4 Cultivate your creativity

When the Center for Creative Retirement, in Southampton, New York, surveyed about 600 people between the ages of 80 and 100, many maintained that their creative endeavors had a major impact on their longevity. This was also true for those who participated in the Okinawa Centenarian Study, a 25-year project that is exploring the remarkable longevity of the residents of Okinawa, Japan. “Many are devoted to hobbies such as writing their life history or painting,” according to Bradley Willcox, M.D., and Craig Willcox, Ph.D., coinvestigators of the study and authors of The Okinawa Program. “Creative activities not only keep the brain stimulated, but they also keep people engaged and interested in their lives.”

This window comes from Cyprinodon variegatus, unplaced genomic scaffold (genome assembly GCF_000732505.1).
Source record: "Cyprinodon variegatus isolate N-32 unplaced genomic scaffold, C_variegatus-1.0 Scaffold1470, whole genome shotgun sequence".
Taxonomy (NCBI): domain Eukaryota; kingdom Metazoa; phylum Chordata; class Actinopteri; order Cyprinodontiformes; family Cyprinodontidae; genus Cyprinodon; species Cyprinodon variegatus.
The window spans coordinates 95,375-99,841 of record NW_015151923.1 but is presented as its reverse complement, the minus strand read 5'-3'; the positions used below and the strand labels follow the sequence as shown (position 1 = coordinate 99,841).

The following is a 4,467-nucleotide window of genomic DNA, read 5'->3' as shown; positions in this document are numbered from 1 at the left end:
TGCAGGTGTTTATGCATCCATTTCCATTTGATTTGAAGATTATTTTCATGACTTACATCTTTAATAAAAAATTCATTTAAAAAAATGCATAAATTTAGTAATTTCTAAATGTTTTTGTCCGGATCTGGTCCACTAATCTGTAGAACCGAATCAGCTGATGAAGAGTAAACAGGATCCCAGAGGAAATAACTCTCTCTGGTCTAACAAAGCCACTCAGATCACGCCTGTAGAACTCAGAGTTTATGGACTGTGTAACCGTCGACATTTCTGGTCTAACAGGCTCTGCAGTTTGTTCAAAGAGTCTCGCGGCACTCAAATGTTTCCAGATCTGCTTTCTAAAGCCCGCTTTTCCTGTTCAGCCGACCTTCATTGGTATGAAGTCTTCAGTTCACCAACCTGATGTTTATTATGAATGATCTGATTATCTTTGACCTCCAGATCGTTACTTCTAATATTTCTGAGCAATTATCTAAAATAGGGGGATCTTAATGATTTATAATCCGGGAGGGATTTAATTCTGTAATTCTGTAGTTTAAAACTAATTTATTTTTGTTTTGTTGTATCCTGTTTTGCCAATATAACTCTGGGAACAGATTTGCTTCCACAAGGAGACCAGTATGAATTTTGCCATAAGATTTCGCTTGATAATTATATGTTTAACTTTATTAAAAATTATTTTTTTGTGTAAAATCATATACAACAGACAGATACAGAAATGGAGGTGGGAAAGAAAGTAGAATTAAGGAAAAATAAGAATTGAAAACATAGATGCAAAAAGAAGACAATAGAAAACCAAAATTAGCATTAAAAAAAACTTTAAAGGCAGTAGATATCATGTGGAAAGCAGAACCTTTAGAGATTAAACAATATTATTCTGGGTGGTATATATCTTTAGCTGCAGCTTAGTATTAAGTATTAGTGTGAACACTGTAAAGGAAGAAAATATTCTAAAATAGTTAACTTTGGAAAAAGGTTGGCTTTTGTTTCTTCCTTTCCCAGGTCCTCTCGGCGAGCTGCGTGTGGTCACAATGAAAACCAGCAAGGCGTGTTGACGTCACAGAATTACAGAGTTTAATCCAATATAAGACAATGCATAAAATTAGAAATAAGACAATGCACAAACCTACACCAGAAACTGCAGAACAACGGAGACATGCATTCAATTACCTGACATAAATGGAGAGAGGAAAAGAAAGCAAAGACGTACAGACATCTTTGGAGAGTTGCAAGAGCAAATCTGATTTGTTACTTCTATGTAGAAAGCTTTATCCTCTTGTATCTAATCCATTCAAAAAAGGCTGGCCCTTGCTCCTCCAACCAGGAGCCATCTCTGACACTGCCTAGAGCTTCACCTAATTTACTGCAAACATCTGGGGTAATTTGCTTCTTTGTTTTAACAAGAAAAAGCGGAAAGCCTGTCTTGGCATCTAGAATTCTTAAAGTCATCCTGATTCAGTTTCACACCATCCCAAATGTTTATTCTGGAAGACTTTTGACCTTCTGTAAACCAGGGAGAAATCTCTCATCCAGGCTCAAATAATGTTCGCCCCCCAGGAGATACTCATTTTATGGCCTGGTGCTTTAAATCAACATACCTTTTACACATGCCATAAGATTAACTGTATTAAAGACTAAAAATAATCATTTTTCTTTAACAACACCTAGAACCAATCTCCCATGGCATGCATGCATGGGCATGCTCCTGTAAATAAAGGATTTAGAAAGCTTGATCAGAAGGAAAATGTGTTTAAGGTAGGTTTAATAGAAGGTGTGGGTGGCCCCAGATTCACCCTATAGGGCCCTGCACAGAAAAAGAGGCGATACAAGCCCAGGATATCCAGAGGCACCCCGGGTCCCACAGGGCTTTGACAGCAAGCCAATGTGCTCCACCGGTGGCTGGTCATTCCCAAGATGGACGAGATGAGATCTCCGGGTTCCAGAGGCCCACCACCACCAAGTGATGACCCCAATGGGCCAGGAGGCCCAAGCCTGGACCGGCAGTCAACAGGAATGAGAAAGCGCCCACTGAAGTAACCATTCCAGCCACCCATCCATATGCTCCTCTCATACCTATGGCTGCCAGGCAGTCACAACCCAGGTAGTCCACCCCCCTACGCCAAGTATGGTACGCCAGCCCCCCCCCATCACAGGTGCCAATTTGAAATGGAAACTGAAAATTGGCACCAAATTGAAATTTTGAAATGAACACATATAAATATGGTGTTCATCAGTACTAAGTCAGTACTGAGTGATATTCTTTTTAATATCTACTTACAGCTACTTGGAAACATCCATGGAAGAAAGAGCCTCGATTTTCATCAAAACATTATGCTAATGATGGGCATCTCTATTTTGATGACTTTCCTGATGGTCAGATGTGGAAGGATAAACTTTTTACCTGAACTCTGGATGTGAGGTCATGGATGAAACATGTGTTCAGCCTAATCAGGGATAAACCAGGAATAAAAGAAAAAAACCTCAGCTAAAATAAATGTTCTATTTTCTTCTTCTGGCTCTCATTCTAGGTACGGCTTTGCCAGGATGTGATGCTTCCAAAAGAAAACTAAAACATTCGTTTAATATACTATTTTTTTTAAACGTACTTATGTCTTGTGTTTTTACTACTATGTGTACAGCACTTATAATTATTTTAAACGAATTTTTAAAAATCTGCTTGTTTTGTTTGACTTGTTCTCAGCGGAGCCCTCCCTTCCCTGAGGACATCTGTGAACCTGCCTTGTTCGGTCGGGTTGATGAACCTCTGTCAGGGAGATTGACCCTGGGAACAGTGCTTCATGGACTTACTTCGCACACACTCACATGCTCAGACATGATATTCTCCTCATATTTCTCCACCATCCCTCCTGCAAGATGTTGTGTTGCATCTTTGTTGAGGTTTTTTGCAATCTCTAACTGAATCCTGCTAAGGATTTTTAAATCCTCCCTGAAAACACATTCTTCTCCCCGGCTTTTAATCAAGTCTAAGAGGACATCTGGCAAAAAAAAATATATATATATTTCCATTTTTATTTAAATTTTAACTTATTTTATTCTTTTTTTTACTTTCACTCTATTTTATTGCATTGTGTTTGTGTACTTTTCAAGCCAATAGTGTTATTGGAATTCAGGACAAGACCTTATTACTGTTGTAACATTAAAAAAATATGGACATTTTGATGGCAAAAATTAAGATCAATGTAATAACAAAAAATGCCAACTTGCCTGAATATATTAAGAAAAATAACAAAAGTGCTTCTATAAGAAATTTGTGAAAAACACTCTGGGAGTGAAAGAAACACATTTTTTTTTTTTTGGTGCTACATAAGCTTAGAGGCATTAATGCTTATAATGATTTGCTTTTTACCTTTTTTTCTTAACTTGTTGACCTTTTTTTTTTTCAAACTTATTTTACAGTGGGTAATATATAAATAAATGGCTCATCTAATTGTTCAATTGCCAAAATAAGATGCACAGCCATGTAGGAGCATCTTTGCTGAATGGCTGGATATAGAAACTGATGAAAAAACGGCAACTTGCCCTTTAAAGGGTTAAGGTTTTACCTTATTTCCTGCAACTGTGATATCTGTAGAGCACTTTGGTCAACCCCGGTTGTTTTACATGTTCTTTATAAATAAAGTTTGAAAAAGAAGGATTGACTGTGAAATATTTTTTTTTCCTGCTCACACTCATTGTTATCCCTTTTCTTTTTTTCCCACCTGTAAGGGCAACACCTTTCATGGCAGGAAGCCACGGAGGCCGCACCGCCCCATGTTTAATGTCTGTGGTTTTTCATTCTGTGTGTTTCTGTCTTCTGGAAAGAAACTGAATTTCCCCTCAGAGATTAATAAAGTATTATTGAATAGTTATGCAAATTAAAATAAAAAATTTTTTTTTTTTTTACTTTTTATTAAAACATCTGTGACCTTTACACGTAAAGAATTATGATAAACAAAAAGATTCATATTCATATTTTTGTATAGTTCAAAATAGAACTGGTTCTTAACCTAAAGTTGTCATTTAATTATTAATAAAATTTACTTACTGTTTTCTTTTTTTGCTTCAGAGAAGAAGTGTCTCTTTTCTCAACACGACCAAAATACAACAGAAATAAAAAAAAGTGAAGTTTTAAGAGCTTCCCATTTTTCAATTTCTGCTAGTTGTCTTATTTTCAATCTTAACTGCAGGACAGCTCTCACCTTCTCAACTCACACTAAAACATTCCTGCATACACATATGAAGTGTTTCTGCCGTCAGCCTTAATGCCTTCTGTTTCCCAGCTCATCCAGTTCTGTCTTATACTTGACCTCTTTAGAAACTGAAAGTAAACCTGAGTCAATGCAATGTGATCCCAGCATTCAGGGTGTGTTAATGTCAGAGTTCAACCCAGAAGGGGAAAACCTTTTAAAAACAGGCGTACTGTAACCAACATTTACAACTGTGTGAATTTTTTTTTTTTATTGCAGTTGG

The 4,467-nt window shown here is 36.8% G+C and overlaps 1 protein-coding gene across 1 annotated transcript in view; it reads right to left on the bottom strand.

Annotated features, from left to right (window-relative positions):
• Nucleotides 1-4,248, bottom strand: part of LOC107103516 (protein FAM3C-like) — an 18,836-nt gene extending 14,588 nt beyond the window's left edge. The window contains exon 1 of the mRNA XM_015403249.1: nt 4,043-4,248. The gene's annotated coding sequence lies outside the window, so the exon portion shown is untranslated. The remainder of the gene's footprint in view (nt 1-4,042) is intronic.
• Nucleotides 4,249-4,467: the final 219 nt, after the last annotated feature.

What to do If you don’t already have a hobby, find one–be it gardening, listening to opera, or compiling a family cookbook. “If you lay the groundwork now, you’ll have something meaningful to pursue when you retire or send the kids off to college,” says Gene D. Cohen, Ph.D., M.D., director of the Center on Aging, Health & Humanities at George Washington University, in Washington, D.C., and author of The Creative Age.

5 Socialize

Studies sponsored by the esteemed MacArthur Foundation Research Network on Successful Aging have described loneliness as hazardous to a person’s health. In fact, the death rate for older people who have limited social contact is twice as high as the rate for those with a strong support system. By stressing the body and increasing vulnerability to disease, isolation accelerates the rate at which people age, explains Lisa F. Berkman, Ph.D., chair of the department of health and social behavior at the Harvard School of Public Health.